Peter & Ernesto: The Lost Sloths
Peter & Ernesto: The Lost Sloths
Readers last encountered Peter and Ernesto, a pair of sloths, in the graphic novel, Peter and Ernesto: A Tale of Two Sloths, (http://www.umanitoba.ca/cm/vol24/no34/peterandernesto.html) in which Ernesto, the more adventuresome of the pair, decided that he needed to see more of the sky than was visible from their treetop. When Ernesto does not return, Peter decides that friendship trumps fear, and he goes in search of his friend.
Travel is also at the core of Peter & Ernesto: The Lost Sloths as necessity demands that not just the pair but all of the sloths resident in their tree engage in a journey. Peter’s day starts badly as he is harassed by a bee while sleeping hanging upside down from a branch, but his day becomes much worse when a hurricane devastates their portion of the jungle, including felling the tree that was home to Peter and Ernesto and four of their fellow sloths. Again, it is the adventurous Ernesto who takes the lead in finding a new tree “Out there! In the jungle!”. Given Peter’s more timid nature, he understandably responds, “That’s too dangerous, Ernesto!”
However, given that there are no trees still standing in their immediate area, the sloth sextet has no choice but to go on a quest to find a “great tree”. The rest of the graphic novel details the adventures they have, including their choosing a vine-covered tree as a home only to discover that the vines are really snakes, sleeping on a biting ants’ nest, and taking refuge from the rain in a cave full of bats. Help arrives in the form of a parrot who informs the group that there’s a great tree “south of the river”, a river they find by falling into it. Their journey down the river on a log offers its own adventures, but finally the group does locate the great tree only to be confronted by the jungle’s apex predator, a jaguar. Several times in the story, the sloths have encountered a herd of peccaries running frantically and shouting, “Jaguar! Jaguar! Jaguar!” Up to this climactic point in the story, the sloths have concluded that the peccaries are fleeing from a jaguar, but now they realize that the peccaries, as a herd, are actually chasing the jaguar. And so the sloths have found a new home and a new roommate, the lonely parrot.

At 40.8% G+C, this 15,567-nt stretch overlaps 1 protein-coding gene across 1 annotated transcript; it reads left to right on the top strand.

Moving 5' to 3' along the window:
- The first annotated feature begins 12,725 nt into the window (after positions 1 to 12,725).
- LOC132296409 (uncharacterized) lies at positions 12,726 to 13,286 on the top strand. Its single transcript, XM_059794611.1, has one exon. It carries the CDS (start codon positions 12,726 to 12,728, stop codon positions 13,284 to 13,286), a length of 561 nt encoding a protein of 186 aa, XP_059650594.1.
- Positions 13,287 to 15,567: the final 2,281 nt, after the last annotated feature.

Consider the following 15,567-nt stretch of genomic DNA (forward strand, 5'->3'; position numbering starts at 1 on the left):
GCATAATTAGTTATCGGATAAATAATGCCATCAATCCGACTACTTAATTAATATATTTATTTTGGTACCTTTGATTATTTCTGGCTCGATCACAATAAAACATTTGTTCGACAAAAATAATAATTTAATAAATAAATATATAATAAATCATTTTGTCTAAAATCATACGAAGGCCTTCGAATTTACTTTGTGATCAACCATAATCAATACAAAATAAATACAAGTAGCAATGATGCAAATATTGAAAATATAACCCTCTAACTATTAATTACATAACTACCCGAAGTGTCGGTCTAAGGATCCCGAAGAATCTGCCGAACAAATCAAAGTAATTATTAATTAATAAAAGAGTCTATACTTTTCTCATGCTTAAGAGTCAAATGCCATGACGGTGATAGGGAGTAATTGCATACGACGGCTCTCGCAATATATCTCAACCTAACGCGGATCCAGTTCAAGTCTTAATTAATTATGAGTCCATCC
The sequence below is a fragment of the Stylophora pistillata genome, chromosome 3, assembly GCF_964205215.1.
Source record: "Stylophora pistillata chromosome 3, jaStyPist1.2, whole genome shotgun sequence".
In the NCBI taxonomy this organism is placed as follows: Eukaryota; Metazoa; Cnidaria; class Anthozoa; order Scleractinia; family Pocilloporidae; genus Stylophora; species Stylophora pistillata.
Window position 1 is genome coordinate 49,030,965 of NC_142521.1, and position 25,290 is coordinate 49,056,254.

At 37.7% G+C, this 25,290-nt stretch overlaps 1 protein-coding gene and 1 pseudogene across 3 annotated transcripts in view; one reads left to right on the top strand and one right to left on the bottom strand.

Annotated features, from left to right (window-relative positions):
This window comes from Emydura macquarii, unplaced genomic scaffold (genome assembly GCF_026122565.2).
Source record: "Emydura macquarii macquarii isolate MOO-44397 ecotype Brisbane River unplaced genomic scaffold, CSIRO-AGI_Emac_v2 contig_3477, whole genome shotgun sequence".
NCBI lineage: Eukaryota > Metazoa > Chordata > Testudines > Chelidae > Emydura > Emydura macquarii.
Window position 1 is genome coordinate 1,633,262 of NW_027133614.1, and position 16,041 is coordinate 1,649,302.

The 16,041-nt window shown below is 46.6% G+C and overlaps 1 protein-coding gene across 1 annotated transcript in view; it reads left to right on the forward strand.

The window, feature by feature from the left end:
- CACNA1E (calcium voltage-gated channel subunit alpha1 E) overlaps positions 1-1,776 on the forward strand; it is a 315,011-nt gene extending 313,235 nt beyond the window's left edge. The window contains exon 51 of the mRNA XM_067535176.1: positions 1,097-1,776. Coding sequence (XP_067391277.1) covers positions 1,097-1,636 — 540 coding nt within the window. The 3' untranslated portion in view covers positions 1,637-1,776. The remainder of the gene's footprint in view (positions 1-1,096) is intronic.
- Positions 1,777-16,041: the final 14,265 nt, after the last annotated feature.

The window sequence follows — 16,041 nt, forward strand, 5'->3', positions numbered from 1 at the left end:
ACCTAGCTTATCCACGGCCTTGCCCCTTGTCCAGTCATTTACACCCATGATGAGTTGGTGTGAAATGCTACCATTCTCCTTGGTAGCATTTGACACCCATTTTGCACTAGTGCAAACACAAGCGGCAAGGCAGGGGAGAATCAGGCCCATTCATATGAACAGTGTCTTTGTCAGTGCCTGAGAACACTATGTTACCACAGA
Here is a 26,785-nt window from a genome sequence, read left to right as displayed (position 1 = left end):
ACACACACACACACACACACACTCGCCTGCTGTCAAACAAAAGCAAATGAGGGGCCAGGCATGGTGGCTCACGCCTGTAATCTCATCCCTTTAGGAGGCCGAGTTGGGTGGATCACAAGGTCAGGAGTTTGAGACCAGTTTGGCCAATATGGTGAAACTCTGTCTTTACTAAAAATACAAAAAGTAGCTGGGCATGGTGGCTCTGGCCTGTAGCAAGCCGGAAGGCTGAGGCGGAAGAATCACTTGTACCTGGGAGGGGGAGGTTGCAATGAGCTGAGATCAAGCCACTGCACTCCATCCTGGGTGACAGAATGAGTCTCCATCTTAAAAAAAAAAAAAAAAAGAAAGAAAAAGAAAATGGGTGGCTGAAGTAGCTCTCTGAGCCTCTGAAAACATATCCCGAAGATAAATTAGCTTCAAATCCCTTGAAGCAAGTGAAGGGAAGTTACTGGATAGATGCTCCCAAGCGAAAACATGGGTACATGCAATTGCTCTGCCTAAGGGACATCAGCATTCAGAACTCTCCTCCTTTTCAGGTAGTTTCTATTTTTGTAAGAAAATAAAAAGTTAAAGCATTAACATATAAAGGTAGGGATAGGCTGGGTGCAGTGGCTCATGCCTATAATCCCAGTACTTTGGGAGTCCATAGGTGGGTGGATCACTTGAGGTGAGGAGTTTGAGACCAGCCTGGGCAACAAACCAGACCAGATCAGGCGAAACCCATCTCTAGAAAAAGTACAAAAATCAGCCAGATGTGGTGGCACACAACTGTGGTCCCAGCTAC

Annable’s cartoon illustrations are delightful, and, while Ernesto and Peter are simply rendered, their facial expressions and postures, as well as those of the numerous supporting characters, capture the mood and emotions of what is occurring at any point in their adventures. Though Annable principally employs two, three or four panels per page, his comic book-like cartoons with their speech bubbles are presented in various groupings which not only offer visual variety but also contribute to appropriate plot emphasis and pacing. Upon occasion, Annable employs full-page illustrations, with one example occurring when the hurricane strikes the jungle. At that point, four full-pages reinforce the storm’s enormous destructive strength. The only double-page spread that Annable employs highlights the great tree the sloths have been seeking.
The book’s closing five pages consist of illustrated “Fun Facts About Sloths!” with some of them being a “Real Fact” and others, a “Peter & Ernesto Fact!” An example of the former would be that “Sloths generally have poor eyesight and hearing! They depend mostly on touch and smell to find their food!” That “Peter first met Ernesto when they were both just three months old” is illustrative of the latter.
Those who have read Peter and Ernesto: A Tale of Two Sloths will recognize Ernesto’s continuing interest in constellations and Peter’s love of song. Peter and Ernesto: The Lost Sloths, like the earlier book, is a wonderful story of friendship to which has been added the idea that there is strength in numbers.
Dave Jenkinson, CM’s editor, lives in Winnipeg, Manitoba, where he ponders whether or not you can be lost (as in the book’s title) when you don’t know where your final destination actually is.